Your resume is only one piece of the job hunting puzzle. It is a one dimensional representation of your life’s work, and getting it right may mean investing many hours and a lot of effort to polish it. Don’t downplay its power. Your resume can get you in front of the right people if it’s done really well. As a one-dimensional snap shot, your resume is the critical lead into self advocacy. So you should have it working hard on opening doors for you. I’ve read thousands of resumes over the past 15 years with Green Search PartnerHere are 4 of the most important things you can do to make sure your resume gets the attention it deserves.


The first question you need to ask is what does your resume say about your conscientiousness? Look at the formatting, grammar and flow. Go through these questions:

  • Did you use past and present tenses correctly?
  • Have you had someone else review it to ensure there are no spelling errors?
  • Are the font and text size consistent?
  • How about the spacing and the accuracy of dates and data?
  • Does it say you are detail oriented and meticulous? Or does it tell the reader you didn’t take the time to review it closely before you sent it?
  • Did you take the time to save it in multiple formats so it is compatible with the receiver (pdf, word, rich text format)?

How you present yourself on paper is the first glimpse a client has into how you think, your level of self confidence, the effectiveness and quality of your work product and can also reflect a great deal of information about how you apply yourself. Your accomplishments and experience can become easily overshadowed by grammatical or spelling mistakes, or improper punctuation. Before you send your resume out to a company have someone you trust review it with a fine-tooth comb. Be open to suggestions and constructive feedback from those who have been in the professional world for 10 years or more, especially if they have hired people. You don’t know exactly what a hiring manager is looking for, but it won’t matter if all they see is a poorly written resume.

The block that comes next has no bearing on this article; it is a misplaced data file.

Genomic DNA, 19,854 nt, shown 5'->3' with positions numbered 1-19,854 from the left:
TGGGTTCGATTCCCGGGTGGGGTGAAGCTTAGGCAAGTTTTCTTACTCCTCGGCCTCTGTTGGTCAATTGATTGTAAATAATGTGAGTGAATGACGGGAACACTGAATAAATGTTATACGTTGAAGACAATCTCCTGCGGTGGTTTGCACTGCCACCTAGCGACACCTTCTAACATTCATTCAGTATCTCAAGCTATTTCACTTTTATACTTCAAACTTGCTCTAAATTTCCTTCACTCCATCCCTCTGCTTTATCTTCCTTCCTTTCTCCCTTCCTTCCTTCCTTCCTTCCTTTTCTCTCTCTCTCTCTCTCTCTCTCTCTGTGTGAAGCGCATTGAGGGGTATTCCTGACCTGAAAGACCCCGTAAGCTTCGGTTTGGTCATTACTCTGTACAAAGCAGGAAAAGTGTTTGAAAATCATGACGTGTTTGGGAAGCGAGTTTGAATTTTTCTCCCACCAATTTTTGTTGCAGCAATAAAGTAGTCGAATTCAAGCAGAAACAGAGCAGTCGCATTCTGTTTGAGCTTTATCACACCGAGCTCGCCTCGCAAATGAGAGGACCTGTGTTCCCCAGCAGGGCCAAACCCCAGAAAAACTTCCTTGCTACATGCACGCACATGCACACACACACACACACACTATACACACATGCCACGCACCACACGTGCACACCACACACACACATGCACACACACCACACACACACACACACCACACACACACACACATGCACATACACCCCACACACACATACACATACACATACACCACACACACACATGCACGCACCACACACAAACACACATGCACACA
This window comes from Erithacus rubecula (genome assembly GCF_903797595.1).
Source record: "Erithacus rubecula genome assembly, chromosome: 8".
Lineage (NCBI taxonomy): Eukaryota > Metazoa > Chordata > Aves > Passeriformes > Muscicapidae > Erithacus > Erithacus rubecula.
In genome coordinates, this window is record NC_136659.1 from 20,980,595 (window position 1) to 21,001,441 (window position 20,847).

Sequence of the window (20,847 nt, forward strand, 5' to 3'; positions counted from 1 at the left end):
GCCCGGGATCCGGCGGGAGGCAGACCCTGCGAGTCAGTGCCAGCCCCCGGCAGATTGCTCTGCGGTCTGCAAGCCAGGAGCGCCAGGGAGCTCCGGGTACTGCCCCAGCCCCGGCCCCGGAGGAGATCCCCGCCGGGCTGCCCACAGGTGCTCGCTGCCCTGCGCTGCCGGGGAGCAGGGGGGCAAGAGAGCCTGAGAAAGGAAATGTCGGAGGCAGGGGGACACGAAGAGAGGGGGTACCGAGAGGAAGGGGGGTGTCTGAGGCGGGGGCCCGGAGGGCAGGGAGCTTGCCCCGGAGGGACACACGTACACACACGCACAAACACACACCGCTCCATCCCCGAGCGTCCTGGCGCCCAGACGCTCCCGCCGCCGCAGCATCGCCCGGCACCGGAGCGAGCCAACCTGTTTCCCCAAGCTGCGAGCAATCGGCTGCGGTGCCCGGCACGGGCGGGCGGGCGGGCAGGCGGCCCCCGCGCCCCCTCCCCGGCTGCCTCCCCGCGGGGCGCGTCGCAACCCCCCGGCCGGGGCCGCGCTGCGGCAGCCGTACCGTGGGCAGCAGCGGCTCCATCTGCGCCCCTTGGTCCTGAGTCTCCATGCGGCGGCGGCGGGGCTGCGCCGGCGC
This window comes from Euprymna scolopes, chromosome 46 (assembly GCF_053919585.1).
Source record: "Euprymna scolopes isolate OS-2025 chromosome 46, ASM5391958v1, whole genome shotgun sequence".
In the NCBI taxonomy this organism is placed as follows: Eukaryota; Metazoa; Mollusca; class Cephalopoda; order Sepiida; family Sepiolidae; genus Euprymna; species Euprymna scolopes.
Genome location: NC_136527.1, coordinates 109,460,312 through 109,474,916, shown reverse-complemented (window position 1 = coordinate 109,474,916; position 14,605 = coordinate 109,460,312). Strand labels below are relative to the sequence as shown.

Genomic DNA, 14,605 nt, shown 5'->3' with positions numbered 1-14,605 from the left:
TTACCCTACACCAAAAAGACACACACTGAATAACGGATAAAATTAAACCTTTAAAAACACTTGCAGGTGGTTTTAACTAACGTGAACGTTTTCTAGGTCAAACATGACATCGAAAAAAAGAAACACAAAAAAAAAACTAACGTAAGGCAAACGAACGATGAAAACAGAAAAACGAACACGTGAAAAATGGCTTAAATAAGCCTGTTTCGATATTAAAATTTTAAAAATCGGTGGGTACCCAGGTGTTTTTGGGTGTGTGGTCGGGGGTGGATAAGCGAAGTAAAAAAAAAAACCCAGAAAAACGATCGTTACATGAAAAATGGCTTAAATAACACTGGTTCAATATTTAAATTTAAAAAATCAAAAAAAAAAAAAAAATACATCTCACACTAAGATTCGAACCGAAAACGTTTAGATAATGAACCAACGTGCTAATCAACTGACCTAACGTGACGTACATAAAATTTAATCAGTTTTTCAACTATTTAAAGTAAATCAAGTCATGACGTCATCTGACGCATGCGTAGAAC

How many versions of your resume are you working with? Does each effectively portray the skill sets you hope to apply, and focus you are seeking in your next job?

  • Did you highlight your accomplishments in a way that realistically frames your natural aptitude and capabilities
  • Does the track you are on read like progressive effort or like you are standing still and just taking whatever comes along?
  • How do you want to be interpreted? Go getter, ambitious, willing to do whatever it takes? Or do you come across as steady-eddie, predictable, reliable, and keeping pace with your contemporaries?

Working with more than one version of your resume is a great way to diversify your search options and puts you in a position to act quickly if a position comes up that aligns with one aspect of your experience but not the other. For example, say you are a project manager with good financial analysis experience and you want to move further into analysis using your project management experience only as a supporting function. Either way, you need a job and you’re willing to be flexible. Use your project manager resume as a starting document and re-craft it to frame out the specifics of your analysis experience, highlighting those projects that showcase your strengths. You will be ready to strike when either position shows up.